Must be something different about American kids. The rest of the world doesn't seem to have this problem.


7 posted on 05/17/2004 5:34:10 AM PDT by Wolfie
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To: Cincinatus' Wife

Perhaps it is because normal childhood behavior is considered to be a disease for all of those couples desiring "trophy kids." They want to lay claim to owning a few for social reasons but have no desire to actually be a part in rearing or training them to become loving, productive members of society.


8 posted on 05/17/2004 5:34:26 AM PDT by freeangel (freeangel)
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To: Cincinatus' Wife

The socialist state seems to reach its highest level of achievement when it corrupts the young.

Think of all the flowers thrown at Mao, Kim, Adolf and Joe by the happy socialist children in their utopian societies!

I'm hoping the little buggers pick up rocks soon.


9 posted on 05/17/2004 5:35:14 AM PDT by headsonpikes (Spirit of '76 bttt!)
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To: freeangel
Perhaps it is because normal childhood behavior is considered to be a disease for all of those couples

Yes --- I guess when your kid doesn't turn out to be the straight A perfectly behaved child you're just sure there is some chemical imbalance that can be corrected with a pill. Pretty sad to see normal kids drugged up by their own parents who can't just accept them as they are.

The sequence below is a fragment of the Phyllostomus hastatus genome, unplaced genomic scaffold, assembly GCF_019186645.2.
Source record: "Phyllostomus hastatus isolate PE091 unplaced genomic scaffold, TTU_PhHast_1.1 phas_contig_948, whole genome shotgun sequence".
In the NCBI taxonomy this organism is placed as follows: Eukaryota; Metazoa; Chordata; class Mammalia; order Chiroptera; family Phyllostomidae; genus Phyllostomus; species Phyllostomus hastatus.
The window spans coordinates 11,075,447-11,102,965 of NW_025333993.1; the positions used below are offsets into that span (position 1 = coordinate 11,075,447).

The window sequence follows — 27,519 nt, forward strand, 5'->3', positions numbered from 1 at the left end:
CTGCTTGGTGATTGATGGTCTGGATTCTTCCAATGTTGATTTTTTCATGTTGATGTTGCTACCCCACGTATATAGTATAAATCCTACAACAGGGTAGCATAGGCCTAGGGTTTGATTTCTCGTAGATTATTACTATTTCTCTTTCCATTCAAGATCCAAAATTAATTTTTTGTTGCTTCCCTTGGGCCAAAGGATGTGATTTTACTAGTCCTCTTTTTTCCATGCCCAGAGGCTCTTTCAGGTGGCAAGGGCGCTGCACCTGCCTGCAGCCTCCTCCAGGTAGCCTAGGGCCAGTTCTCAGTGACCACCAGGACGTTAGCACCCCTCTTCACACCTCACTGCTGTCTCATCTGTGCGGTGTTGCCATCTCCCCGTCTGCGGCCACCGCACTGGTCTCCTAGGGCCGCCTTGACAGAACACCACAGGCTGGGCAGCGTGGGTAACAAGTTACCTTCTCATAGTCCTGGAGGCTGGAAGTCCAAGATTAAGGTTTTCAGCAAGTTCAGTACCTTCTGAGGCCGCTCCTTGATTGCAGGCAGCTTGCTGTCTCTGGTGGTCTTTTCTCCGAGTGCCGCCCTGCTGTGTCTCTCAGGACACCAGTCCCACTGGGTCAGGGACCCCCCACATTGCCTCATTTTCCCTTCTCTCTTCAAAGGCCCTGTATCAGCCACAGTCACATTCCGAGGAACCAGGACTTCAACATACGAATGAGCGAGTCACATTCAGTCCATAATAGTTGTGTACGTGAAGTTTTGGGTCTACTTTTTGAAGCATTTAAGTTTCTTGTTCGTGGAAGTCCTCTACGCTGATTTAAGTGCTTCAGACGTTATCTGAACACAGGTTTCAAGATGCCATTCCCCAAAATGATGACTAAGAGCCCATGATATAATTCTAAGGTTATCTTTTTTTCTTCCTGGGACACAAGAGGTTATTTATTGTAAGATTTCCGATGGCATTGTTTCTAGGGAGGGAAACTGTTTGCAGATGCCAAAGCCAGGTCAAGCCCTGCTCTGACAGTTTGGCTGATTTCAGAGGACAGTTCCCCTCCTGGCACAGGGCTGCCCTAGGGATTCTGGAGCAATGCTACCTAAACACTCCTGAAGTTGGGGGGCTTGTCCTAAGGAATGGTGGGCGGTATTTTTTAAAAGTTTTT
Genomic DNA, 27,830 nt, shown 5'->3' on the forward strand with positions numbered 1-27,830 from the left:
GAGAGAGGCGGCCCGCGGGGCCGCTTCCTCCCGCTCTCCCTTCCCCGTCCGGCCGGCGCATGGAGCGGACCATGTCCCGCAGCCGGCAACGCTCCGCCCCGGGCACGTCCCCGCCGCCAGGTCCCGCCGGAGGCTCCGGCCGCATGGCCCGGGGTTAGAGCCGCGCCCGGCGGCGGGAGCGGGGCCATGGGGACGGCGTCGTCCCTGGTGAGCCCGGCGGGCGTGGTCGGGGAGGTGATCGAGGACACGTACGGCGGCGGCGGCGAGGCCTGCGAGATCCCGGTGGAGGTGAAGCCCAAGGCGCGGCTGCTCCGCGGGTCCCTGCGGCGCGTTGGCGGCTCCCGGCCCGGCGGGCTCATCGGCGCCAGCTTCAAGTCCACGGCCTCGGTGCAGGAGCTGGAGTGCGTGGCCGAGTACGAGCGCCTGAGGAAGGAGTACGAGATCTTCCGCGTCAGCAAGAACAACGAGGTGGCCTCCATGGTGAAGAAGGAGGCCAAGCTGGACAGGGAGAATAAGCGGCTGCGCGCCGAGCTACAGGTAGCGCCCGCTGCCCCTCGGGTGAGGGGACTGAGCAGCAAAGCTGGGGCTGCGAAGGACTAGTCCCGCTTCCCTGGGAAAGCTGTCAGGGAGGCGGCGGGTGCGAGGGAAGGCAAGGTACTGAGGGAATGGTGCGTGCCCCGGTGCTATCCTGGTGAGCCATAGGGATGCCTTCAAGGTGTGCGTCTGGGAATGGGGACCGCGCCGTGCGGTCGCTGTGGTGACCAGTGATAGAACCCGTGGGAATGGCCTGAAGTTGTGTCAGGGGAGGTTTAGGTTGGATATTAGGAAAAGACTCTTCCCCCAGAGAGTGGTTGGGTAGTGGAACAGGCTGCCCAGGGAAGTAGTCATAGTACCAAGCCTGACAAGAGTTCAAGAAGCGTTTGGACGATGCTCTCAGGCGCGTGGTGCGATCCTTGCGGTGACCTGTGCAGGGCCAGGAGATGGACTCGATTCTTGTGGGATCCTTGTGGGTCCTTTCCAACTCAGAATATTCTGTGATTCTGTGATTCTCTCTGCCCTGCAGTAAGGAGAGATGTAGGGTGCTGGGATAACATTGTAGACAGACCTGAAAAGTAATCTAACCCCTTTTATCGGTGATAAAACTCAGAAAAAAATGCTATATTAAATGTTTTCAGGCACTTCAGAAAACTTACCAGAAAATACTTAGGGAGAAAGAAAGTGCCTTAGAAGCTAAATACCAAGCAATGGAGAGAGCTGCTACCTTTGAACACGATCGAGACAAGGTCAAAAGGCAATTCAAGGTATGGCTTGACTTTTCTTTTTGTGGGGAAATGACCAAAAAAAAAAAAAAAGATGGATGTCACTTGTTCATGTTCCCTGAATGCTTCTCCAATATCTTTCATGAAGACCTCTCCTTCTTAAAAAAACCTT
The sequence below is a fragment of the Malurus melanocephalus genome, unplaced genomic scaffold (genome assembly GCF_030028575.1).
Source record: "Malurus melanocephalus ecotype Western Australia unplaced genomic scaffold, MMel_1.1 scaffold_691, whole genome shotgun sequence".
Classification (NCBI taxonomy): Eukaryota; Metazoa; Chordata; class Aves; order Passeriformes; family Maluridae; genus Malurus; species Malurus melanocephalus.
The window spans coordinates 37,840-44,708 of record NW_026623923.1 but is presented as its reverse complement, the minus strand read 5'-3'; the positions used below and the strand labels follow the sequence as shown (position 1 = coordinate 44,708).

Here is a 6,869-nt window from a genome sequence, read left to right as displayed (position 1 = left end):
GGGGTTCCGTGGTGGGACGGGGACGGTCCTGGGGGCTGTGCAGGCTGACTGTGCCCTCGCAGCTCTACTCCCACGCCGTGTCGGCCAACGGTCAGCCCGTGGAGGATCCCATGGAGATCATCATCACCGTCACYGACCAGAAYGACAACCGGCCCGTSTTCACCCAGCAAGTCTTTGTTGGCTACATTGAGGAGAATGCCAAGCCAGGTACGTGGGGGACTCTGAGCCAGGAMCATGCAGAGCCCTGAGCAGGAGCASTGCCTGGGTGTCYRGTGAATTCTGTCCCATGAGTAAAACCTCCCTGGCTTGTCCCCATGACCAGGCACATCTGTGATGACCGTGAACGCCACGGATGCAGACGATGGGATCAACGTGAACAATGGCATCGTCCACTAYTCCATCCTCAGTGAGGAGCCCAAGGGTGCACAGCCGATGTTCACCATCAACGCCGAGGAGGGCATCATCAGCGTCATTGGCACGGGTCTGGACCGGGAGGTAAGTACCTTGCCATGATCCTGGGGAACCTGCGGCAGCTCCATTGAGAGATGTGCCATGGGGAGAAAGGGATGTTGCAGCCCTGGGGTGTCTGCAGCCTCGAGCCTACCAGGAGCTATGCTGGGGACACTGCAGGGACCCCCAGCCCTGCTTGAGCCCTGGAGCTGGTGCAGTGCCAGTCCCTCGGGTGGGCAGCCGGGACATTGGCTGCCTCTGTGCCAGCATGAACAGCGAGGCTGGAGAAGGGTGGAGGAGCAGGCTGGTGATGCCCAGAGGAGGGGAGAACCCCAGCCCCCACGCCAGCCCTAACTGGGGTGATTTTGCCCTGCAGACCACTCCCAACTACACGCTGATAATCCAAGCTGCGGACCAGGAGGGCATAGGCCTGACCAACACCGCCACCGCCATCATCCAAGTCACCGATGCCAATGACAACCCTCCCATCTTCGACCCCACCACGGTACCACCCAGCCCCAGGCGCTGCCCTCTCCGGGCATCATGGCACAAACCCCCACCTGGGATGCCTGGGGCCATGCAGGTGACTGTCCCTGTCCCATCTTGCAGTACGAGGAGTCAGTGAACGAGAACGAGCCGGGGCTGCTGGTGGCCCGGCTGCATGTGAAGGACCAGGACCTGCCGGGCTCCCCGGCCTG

10 posted on 05/17/2004 5:43:13 AM PDT by FITZ
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To: freeangel
...for all of those couples desiring "trophy kids."

I am not sure where you live but the parents I know love their children. It's getting harder and harder to raise them the old fashioned way for many reasons. Government intrusion is the biggest reason. Also, economically it's getting harder. Think of the prospect of having to come with $100k for your child's college education. It forces people to sacrifice time and attention knowing they are going to have save that much just to get them into a decent college.